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Ask This Question Before Transitioning Your Team to Long-Term Remote Work

Written by David Cross

March 10, 2021

Ask This Question Before Transitioning Your Team to Long-Term Remote Work Hero

Ask the Question: What is the End Goal?

I’ve been thinking recently about the proverb “Necessity is the mother of invention.” That came to me because I keep discussing with our clients the impact that COVID-19 has had on the way companies are doing business. When COVID-19 hit, virtually any company that could operate on a work-from-home (WFH) basis did so. And now that companies are planning their return to pre-COVID operations, some are finding that there may be benefits to maintaining some forms of WFH for their employees.

I keep hearing comments like:

  • “People like this, so it’s a good employee benefit.”
  • “We can save on real estate / administrative costs if we downsize our physical office requirements.”
  • “We have a much larger labor market if we are no longer limited by a physical.”

However, when talking about any anticipated outcomes, organizations really need to go back to this fundamental question: why would our company change its operating strategy to be more oriented to WFH?

Identifying Your Desired Business Outcome

Before making any decision related to adjusting workplace arrangements, leadership needs to consider the many possibilities through the lens of a much larger set of issues that all circle back to the specific rationale for taking such actions.

To help with this process, I created a table that lays out the different business rationales and the implications of each policy.

If your objective is . . . Need to consider . . .
Realize cost savings Whether new expenses such as home office equipment, additional administrative burdens, and continuing to maintain some office structure for employees really results in cost savings.
Broaden the talent pool beyond the traditional geographic area While this may increase talent pool, it also could create a more unstable workforce with employees increasingly being able to ‘vote with their feet’ in finding another job for more pay, etc.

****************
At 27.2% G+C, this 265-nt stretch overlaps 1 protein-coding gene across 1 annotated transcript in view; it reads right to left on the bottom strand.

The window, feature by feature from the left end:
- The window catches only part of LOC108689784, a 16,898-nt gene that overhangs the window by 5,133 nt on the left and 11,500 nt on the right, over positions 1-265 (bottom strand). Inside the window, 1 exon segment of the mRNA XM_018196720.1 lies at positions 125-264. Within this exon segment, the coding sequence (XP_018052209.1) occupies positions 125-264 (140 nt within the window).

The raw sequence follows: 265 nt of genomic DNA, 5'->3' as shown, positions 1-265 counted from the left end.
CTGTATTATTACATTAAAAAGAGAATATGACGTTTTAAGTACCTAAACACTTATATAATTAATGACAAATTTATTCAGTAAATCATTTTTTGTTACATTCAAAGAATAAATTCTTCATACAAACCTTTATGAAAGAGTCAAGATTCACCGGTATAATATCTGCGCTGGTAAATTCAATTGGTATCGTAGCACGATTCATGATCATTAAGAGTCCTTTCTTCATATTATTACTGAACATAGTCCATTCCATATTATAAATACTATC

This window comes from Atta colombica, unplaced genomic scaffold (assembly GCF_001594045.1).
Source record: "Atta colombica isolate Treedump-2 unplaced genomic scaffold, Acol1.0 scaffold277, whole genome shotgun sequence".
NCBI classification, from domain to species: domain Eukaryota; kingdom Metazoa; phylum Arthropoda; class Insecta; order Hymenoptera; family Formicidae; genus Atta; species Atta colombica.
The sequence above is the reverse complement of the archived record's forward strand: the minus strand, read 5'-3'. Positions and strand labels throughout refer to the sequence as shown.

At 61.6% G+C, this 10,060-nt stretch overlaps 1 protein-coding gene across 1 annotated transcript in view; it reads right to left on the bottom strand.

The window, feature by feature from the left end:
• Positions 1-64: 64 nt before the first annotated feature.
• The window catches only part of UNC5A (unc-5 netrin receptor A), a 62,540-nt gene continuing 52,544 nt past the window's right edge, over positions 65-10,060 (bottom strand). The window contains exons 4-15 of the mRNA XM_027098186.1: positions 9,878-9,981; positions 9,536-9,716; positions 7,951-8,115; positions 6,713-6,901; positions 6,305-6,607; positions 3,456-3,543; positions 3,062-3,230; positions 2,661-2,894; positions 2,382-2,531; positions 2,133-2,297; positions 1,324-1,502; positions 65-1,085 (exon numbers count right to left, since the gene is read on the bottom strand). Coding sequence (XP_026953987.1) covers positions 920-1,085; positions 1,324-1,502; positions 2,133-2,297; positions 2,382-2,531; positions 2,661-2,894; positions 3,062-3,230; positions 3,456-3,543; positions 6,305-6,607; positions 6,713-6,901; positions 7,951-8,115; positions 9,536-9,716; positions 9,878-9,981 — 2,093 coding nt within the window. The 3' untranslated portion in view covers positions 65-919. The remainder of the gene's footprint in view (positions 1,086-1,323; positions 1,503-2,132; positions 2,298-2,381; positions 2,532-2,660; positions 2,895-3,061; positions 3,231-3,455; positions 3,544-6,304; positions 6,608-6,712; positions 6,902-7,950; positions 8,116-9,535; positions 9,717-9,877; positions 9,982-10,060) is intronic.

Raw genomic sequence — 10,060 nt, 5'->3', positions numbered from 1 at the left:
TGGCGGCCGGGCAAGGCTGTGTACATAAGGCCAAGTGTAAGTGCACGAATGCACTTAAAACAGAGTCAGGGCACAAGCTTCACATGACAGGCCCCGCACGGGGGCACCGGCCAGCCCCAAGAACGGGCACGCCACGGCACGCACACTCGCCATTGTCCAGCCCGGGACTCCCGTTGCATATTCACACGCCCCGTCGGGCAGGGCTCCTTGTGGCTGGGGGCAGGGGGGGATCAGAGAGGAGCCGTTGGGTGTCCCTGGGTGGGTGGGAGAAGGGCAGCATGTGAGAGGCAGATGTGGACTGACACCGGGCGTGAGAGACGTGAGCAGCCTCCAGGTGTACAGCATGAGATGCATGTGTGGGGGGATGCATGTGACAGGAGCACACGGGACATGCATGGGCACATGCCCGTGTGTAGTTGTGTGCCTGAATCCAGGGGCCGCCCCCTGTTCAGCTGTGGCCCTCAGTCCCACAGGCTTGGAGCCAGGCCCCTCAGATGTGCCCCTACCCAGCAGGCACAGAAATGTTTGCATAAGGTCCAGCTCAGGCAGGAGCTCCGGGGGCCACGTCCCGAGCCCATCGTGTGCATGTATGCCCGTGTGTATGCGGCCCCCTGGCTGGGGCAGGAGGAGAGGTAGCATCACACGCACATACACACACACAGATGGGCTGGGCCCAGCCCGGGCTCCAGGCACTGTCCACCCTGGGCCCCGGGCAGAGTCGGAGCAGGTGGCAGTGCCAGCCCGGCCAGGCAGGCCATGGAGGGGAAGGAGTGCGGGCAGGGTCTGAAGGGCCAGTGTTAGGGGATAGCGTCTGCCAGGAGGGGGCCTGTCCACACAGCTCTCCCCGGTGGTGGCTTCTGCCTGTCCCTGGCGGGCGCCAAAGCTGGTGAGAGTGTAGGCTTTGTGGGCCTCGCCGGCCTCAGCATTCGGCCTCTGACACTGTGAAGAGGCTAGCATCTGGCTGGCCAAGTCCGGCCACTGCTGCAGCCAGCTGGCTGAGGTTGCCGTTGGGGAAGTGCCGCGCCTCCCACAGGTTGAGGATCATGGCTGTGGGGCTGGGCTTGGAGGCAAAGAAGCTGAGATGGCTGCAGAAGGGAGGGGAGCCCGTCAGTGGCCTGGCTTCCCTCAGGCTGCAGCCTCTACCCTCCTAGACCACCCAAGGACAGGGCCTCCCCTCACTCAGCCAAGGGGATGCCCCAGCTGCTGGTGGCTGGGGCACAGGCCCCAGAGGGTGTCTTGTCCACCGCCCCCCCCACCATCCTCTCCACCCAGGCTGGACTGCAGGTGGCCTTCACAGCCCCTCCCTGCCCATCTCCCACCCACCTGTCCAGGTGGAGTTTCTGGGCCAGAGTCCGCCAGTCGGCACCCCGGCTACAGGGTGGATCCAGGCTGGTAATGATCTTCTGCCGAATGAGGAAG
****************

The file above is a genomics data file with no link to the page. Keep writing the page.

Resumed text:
Maintain a strong compensation tie to the external market A WFH structure will likely have an impact on an organization’s compensation strategy. Organizations may need to consider such factors as: geographic adjustments, labor markets for talent, the importance of the internal equity, targeted %ile for base salary and total cash, etc.
Realize productivity improvement There is some evidence showing that employees don’t work the same amount of time they did when they were in the office. This will put pressure on the company’s ability to set more robust measures of performance – both for individuals and for the business.
Recruit diverse employees With a broader geography to hire employees, highly skilled foreign workers with specialized talent and knowledge requiring H1-B1 visas may be less inclined to join an organization in lieu of working for a company that would sponsor such a visa to work in a specific geography.
Lower administrative cost / process With people possibly working from other geographies, additional payroll processes for taxes in a larger footprint of geographies, for example, may increase administrative burden and associated costs.
Respond to employee demand While there is survey information showing that employees prefer a WFH environment, that is not universally the case. For companies that have a mix of office vs. WFH, a company will need to be diligent to ensure that there are not two ‘classes’ of employees that may have implications on the culture of the company.

When I talk to clients, I am continuing to press on the fundamental question people should be asking – what are you trying to achieve? Pretty basic I know, but sometimes the best approach is to start with the simplest of questions.

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about the author
David Cross is a Senior Compensation Consultant at Salary.com. He has more than 30 years of compensation consulting experience which includes all aspects of compensation strategy and design for executives, employees, and sales compensation. He has worked with senior management and Boards of Directors for a wide array of public and private companies.
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